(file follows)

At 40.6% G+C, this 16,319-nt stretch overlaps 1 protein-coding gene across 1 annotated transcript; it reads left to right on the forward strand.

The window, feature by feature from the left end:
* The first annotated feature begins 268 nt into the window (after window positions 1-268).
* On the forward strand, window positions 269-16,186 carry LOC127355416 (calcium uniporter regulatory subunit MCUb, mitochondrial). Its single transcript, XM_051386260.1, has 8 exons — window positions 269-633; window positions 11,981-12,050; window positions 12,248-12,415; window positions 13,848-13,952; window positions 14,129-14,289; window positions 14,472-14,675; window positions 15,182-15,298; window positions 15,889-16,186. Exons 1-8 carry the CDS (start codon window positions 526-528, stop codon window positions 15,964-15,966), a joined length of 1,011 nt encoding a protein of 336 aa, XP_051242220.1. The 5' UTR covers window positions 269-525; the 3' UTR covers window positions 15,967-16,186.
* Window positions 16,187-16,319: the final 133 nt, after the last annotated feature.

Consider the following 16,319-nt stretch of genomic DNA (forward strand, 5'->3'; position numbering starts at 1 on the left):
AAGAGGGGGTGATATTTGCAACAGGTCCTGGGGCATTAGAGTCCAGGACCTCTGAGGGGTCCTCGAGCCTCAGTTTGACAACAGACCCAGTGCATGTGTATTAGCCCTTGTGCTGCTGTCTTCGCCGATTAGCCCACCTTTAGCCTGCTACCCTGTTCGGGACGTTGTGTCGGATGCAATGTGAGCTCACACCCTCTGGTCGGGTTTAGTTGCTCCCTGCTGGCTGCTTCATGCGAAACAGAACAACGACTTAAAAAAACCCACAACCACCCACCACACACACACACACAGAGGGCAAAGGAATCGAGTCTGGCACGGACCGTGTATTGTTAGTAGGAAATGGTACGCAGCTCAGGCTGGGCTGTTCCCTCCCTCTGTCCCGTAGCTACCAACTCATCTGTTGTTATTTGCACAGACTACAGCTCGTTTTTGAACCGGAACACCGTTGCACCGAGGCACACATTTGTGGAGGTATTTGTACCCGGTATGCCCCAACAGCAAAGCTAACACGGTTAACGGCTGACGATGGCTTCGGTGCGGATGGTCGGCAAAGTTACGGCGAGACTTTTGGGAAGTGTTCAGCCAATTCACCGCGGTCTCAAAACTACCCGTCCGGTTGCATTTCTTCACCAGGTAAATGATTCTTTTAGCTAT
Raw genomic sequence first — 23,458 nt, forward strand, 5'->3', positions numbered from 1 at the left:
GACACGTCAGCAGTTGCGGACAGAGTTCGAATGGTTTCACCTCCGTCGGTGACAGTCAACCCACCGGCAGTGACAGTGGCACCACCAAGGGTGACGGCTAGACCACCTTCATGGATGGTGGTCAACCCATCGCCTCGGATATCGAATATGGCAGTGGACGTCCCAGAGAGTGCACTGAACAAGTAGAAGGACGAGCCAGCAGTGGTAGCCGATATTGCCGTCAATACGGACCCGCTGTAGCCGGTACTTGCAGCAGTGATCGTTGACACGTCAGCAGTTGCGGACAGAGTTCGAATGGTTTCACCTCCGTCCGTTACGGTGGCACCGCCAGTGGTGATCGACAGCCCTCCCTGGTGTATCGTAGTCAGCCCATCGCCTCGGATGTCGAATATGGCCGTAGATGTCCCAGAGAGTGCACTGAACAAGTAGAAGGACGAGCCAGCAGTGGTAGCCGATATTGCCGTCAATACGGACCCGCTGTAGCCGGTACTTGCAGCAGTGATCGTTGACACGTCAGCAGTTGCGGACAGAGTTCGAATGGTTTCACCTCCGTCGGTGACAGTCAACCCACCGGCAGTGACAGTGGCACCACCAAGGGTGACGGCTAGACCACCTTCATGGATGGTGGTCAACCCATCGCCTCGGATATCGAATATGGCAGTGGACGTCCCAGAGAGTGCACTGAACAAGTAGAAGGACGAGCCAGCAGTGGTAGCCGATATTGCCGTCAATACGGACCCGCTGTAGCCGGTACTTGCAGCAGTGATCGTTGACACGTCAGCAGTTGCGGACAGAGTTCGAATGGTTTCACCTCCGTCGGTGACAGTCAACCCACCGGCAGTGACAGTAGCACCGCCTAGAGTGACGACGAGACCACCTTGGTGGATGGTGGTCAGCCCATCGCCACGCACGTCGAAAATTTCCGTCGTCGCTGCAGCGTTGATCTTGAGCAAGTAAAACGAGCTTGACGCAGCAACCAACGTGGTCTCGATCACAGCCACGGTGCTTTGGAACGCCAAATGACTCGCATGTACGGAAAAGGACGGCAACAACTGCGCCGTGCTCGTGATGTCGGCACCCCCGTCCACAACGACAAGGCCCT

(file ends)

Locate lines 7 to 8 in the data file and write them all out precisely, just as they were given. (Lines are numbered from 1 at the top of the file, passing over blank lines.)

AAGAGGGGGTGATATTTGCAACAGGTCCTGGGGCATTAGAGTCCAGGACCTCTGAGGGGTCCTCGAGCCTCAGTTTGACAACAGACCCAGTGCATGTGTATTAGCCCTTGTGCTGCTGTCTTCGCCGATTAGCCCACCTTTAGCCTGCTACCCTGTTCGGGACGTTGTGTCGGATGCAATGTGAGCTCACACCCTCTGGTCGGGTTTAGTTGCTCCCTGCTGGCTGCTTCATGCGAAACAGAACAACGACTTAAAAAAACCCACAACCACCCACCACACACACACACACAGAGGGCAAAGGAATCGAGTCTGGCACGGACCGTGTATTGTTAGTAGGAAATGGTACGCAGCTCAGGCTGGGCTGTTCCCTCCCTCTGTCCCGTAGCTACCAACTCATCTGTTGTTATTTGCACAGACTACAGCTCGTTTTTGAACCGGAACACCGTTGCACCGAGGCACACATTTGTGGAGGTATTTGTACCCGGTATGCCCCAACAGCAAAGCTAACACGGTTAACGGCTGACGATGGCTTCGGTGCGGATGGTCGGCAAAGTTACGGCGAGACTTTTGGGAAGTGTTCAGCCAATTCACCGCGGTCTCAAAACTACCCGTCCGGTTGCATTTCTTCACCAGGTAAATGATTCTTTTAGCTAT
Raw genomic sequence first — 23,458 nt, forward strand, 5'->3', positions numbered from 1 at the left: